5. Walker Evans View of Morgantown, West Virginia vintage 1935 print – a cubist dissection of space and the image plane with two-point perspective of telegraph pole with lines.

6. An Edward S. Curtis photogravure Washo Baskets (1924, from the portfolio The North American Indian) – such a sumptuous composition and the tones…

7. Ansel Adams 8″ x 10″ contact print of Winter Storm (1944, printed 1959, see above) where the blackness of the mountain on the left hand side of the print was almost impenetrable and, because of the large format negative, the snow on the rock in mid-distance was like a sprinkling of icing sugar on a cake it was that sharp.

8. A most splendid print of the Chrysler Building (vintage 1930 print, approx. 48 x 34  cm) by Margaret Bourke-White – tonally rich browns, smoky, hazy city at top; almost like a platinum print rather than a silver gelatin photograph. The bottom left of the print was SO dark but you could still see into the shadows just to see the buildings.

9. An original Robert Capa 1944 photograph from the Omaha Beach D Day landings!

10. Frontline soldier with canteen, Saipan (1944, vintage print) by W Eugene Smith where the faces of the soldiers were almost Zone 2-3 and there was nothing in the print above zone 5 (mid-grey) – no physical and metaphoric light.

11. One of the absolute highlights: two vintage Edward Weston side by side, the form of one echoing the form of the other; Nude from the 50th Anniversary Portfolio 1902 – 1952 (1936, printed 1951), an 8″ x 10″ contact print side by side with an 8″ x 10″ contact print of Pepper No. 30 (vintage 1930 print). Nothing over zone 7 in the skin tones of the nude, no specular highlights; the sensuality in the pepper just stunning – one of my favourite prints of the day – look at the tones, look at the light!

12. Three vintage Aaron Siskind (one of my favourite photographers) including two early prints from 1938 – wow. Absolutely stunning.

13. Harry Callahan. That oh so famous image of Eleanor and Barbara, Chicago (vintage 1953 print) that reminds me of the work of Jeffrey Smart (or is it the other way around). The wonderful space around the figures, the beautiful composition, the cobblestones and the light – just ravishing.

14. The absolute highlight: Three vintage Diane Arbus prints in a row – including a 15″ square image from the last series of work Untitled (6) (vintage 1971 print, see above) – the year in which she committed suicide. This had to be the moment of the day for me. This has always been one of my favourite photographs ever and it did not disappoint; there was a darkness to the trees behind the three figures and much darker grass (zone 3-4) than I had ever imagined with a luminous central figure. The joyousness of the figures was incredible. The present on the ground at the right hand side was a revelation – usually lost in reproductions this stood out from the grass like you wouldn’t believe in the print. Being an emotional person I am not afraid to admit it, I burst into tears…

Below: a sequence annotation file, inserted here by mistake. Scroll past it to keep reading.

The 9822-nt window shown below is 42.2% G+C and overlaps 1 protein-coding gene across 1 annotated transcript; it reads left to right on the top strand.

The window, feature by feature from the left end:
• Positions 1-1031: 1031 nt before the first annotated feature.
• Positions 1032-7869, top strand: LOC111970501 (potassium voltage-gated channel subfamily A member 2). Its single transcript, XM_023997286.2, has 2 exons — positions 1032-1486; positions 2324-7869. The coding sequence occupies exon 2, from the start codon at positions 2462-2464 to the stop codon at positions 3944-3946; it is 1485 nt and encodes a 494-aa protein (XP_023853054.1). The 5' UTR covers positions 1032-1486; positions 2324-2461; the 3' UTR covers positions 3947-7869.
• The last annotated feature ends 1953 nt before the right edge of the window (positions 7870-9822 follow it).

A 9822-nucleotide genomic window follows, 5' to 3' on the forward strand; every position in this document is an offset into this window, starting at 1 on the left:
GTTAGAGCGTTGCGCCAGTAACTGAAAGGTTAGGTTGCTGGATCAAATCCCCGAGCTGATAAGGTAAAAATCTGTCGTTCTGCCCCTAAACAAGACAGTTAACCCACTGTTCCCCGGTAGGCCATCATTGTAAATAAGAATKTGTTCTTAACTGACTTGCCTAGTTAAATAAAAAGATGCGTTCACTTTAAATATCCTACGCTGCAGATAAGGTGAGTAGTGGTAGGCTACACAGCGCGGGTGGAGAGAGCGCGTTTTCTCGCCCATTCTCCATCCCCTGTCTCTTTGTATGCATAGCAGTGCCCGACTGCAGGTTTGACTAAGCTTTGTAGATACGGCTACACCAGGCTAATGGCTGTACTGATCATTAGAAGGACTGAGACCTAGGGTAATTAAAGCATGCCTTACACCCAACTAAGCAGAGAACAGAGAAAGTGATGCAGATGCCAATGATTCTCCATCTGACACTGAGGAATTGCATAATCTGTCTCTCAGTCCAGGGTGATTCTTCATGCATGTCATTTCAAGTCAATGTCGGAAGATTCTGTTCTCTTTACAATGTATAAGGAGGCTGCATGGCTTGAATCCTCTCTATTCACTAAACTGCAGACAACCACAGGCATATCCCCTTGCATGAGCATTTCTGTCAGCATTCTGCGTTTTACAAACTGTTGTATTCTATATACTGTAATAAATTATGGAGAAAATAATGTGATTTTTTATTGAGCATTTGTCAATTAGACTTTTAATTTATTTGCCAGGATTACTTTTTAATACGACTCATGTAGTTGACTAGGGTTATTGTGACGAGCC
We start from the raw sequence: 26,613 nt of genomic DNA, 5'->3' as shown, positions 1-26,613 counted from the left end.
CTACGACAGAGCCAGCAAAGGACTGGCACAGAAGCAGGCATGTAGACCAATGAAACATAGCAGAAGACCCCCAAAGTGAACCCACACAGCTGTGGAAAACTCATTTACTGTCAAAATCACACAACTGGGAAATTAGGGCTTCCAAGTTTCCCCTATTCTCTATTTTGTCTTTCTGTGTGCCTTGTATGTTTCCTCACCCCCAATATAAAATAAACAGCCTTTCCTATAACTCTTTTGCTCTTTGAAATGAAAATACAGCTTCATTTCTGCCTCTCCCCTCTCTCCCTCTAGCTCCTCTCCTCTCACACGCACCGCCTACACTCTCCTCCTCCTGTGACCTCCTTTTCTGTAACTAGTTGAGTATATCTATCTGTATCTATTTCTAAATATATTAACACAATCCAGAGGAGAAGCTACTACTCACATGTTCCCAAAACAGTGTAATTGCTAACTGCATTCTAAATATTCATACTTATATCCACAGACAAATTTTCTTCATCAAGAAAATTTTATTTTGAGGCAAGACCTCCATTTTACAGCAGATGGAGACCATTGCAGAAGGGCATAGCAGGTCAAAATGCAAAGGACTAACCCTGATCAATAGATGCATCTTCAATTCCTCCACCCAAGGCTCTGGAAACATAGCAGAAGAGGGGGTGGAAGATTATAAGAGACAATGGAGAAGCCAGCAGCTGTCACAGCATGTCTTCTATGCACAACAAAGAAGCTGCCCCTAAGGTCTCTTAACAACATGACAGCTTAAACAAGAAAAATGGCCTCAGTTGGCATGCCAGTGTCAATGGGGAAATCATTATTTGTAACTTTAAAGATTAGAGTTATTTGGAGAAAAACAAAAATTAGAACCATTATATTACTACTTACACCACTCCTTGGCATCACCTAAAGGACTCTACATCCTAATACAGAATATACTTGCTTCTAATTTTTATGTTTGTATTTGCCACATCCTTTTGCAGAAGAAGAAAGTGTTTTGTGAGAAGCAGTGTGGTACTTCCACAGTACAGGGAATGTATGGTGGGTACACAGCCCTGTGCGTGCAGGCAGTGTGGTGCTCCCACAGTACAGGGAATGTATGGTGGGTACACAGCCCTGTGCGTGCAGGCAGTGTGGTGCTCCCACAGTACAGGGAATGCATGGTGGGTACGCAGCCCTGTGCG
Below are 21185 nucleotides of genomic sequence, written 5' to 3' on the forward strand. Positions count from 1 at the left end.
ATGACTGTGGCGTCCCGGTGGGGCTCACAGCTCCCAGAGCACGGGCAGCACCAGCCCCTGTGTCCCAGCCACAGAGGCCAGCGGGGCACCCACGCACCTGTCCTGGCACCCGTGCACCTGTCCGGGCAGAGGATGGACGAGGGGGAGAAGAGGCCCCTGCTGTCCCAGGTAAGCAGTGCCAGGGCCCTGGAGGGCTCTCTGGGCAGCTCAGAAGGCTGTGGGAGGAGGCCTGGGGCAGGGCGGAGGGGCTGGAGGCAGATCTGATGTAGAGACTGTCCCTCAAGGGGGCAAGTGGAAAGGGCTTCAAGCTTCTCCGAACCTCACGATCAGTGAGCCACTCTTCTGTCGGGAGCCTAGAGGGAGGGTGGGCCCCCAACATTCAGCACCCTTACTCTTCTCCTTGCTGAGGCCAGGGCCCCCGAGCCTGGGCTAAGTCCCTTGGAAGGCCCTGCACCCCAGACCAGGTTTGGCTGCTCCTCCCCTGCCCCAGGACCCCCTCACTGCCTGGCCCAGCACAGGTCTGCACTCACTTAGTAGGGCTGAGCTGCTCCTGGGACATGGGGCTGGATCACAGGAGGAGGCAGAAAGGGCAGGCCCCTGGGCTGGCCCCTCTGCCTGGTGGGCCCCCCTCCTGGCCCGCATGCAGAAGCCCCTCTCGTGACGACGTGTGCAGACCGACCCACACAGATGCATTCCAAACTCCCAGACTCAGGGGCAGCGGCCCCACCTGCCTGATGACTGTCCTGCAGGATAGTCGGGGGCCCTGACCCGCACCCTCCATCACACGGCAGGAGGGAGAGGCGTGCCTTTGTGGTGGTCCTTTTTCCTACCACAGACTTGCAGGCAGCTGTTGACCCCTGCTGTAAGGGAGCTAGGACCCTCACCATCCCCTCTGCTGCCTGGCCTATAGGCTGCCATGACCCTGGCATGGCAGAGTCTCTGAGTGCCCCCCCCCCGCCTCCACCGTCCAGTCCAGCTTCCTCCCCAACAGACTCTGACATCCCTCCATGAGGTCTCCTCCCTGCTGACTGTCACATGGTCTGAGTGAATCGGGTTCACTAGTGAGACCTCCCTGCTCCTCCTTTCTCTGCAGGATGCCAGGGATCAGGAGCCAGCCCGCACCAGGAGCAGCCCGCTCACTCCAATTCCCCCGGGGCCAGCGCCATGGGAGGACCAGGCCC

15. And finally another special… Two vintage Stephen Shore chromogenic colour prints from 1976 where the colours are still true and have not faded. This was incredible – seeing vintage prints from one of the early masters of colour photography; noticing that they are not full of contrast like a lot of today’s colour photographs – more like a subtle Panavision or Technicolor film from the early 1960s. Rich, subtle, beautiful hues. For a contemporary colour photographer the trip to Bendigo just to see these two prints would be worth the time and the car trip/rail ticket alone!

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Not everything is sweetness and light. The print by Dorothea Lange Migrant Mother, Nipomo, California is a contemporary print from 2003, the vintage print having just been out on loan; the contemporary section, ‘The contemporary narrative’, is very light on, due mainly to the nature of the holdings of George Eastman House; and there are some major photographers missing from the line up including Minor White, Fredrick Sommer, Paul Caponigro, Wynn Bullock and William Clift to name just a few.

Of more concern are the reproductions in the catalogue, the images for reproduction supplied by George Eastman House and the catalogue signed off by them. The reproduction of Margaret Bourke-White’s Chrysler Building (1930, see below) bears no relationship to the print in the exhibition and really is a denigration to the work of that wonderful photographer. Other reproductions are massively oversized, including the Alfred Stieglitz Equivalent, Lewis Hine’s Powerhouse mechanic (see below) and Tina Modotti’s Woman Carrying Child (c. 1929). In Walter Benjamin’s terms (The Work of Art in the Age of Mechanical Reproduction) the aura of the original has been lost and these reproductions further erode the authenticity of the original in their infinite reproducability. Conversely, it could be argued that the reproduction auraticizes the original:

“The original artwork has become a device to sell its multiply-reproduced derivatives; reproductability turned into a ploy to auraticize the original after the decay of aura…”3

In other words, after having seen so many reproductions when you actually see the original –  it is like a bolt of lightning, the aura that emanates from the original. This is so true of this exhibition but it still begs the question: why reproduce in the catalogue at a totally inappropriate size? Personally, I believe that the signification of the reproduction (in terms of size and intensity of visualisation) is so widely at variance with the original one must question the decision to reproduce at this size knowing that this variance is a misrepresentation of the artistic interpretation of the author.